Wednesday, January 18, 2012

What to Take & Avoid for Breast Milk Production?

Breastfeeding has many health benefits for mother and baby. It can help a new mom lose her "baby weight" and protect her from heart disease down the road. It provides optimal nutrition for the baby as long as his mother is eating a healthy, balanced diet. It gives the baby building blocks for maintaining a healthy weight for life. Several factors are involved in healthy breast milk production. One important factor is the mom's diet.

Caloric Requirements

There are no specific diet recommendations for breastfeeding mothers, although experts agree that they must eat a healthy, balanced diet with plenty of complex carbohydrates. New moms need to keep blood glucose levels stable. Significant amounts of glucose and carbohydrates are necessary for breast milk production. The body uses about 500 extra calories to breastfeed, so not eating enough can negatively affect milk production.

Fluid Intake

The body uses one milliliter of water for each milliliter of milk it produces. Breastfeeding mothers must drink plenty of fluids to ensure optimal breast milk production. The current recommendation is approximately eight cups of water each day. One way to meet this goal is to drink a glass of water each time she sits down to breast feed. Without adequate water intake, the body cannot produce enough milk.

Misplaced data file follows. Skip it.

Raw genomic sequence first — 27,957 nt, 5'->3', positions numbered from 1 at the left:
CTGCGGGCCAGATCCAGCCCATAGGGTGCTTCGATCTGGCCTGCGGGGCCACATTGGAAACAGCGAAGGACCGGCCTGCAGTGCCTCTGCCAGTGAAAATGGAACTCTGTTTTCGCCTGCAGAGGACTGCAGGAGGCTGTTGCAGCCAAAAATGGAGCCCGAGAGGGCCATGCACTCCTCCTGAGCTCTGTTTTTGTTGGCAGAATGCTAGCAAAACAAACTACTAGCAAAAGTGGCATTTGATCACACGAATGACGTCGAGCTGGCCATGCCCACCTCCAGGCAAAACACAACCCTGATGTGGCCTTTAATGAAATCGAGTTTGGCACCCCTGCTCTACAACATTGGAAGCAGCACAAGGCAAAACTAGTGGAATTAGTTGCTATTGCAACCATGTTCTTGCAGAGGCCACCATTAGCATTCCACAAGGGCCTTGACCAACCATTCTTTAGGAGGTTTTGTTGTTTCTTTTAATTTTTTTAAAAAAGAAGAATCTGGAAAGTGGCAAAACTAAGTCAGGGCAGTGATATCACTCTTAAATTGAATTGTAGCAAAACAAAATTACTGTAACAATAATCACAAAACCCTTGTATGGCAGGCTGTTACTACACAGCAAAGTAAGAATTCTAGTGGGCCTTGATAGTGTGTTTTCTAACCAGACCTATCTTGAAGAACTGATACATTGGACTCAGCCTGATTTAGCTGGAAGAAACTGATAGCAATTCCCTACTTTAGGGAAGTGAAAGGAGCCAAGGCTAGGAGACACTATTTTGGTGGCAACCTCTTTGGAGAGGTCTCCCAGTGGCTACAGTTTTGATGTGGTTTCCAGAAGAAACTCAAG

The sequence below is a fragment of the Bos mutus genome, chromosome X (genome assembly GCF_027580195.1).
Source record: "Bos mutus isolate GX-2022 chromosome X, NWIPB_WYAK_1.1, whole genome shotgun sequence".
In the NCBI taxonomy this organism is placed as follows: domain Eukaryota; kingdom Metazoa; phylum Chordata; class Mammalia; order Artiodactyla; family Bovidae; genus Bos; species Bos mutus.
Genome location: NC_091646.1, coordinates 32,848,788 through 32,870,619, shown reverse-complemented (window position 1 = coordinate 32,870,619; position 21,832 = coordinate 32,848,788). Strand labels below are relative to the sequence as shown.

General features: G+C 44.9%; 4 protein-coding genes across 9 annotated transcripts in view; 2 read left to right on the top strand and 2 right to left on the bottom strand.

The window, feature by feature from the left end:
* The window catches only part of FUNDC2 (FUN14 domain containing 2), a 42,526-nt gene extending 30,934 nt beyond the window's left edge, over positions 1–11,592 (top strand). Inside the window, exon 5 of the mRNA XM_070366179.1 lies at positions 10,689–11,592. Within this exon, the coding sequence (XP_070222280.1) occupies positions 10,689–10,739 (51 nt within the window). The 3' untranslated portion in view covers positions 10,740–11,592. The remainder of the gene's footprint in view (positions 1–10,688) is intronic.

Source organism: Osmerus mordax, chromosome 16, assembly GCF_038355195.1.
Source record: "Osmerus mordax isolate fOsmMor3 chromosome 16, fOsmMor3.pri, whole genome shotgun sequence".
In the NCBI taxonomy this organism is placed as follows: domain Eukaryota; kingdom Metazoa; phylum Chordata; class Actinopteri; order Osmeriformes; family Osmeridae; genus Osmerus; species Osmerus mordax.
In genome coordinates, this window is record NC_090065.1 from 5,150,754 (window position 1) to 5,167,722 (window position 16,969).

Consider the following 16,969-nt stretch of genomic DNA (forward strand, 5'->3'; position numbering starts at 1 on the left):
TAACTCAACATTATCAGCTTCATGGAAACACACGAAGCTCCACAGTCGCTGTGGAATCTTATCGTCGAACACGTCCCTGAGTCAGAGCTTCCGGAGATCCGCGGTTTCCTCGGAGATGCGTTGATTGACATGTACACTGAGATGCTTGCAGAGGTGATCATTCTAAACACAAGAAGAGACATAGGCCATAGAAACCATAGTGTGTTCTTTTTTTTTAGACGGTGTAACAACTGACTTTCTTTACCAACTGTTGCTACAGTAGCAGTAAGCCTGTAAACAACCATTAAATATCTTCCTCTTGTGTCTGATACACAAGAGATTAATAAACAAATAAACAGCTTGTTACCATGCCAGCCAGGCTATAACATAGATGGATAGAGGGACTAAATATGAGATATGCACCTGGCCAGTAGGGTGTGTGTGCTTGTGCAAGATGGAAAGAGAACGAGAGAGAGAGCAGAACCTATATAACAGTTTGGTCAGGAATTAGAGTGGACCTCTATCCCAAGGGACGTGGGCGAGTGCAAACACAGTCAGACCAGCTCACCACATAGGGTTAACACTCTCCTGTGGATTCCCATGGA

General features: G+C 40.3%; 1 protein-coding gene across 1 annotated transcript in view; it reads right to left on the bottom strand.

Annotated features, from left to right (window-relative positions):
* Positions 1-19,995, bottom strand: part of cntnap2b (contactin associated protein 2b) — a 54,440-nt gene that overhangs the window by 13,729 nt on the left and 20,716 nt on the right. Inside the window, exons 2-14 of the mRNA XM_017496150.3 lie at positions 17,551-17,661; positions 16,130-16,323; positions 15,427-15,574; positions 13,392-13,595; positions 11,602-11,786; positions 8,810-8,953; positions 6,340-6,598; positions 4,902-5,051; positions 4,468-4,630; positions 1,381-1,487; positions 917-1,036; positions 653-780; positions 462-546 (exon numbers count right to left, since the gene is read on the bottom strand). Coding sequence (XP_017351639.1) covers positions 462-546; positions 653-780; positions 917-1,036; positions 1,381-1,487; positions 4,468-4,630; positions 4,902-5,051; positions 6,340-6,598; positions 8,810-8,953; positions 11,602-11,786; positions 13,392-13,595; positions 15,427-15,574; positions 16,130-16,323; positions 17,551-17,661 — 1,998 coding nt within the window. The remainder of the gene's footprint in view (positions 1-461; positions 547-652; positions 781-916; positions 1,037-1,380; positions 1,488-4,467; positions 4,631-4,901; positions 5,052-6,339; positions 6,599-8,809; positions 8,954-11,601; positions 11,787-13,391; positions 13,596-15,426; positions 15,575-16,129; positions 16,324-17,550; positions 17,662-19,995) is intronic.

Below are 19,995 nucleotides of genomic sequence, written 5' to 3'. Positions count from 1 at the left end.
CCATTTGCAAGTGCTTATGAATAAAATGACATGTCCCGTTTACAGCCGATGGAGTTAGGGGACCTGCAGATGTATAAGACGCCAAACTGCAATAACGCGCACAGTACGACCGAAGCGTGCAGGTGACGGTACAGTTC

What to Avoid

Drinking too much water can actually decrease the milk supply. Do not exceed 12 glasses of water per day. It is important to note that tea and coffee should not make up much of the mother’s fluid intake; drinking too much tea and coffee can inhibit milk production.
Avoid simple carbohydrates like white bread and other foods made with refined flour and sugar. Mom's diet should consist mainly of complex carbohydrates, protein and fats. Simple carbohydrates can decrease milk supply by spiking insulin levels.

Sleep is More Important

What mom eats is not the biggest factor in breast milk production. Although she must eat a balanced diet and drink plenty of fluids, it is even more important that she sleep as much as possible. Stress and lack of sleep are a bigger threat to low breast milk production than diet.
Effectively and frequently expressing her milk through feedings or pumping is the last factor that affects breast milk production. Expressing the milk is important to show the body it is being used and is still needed.

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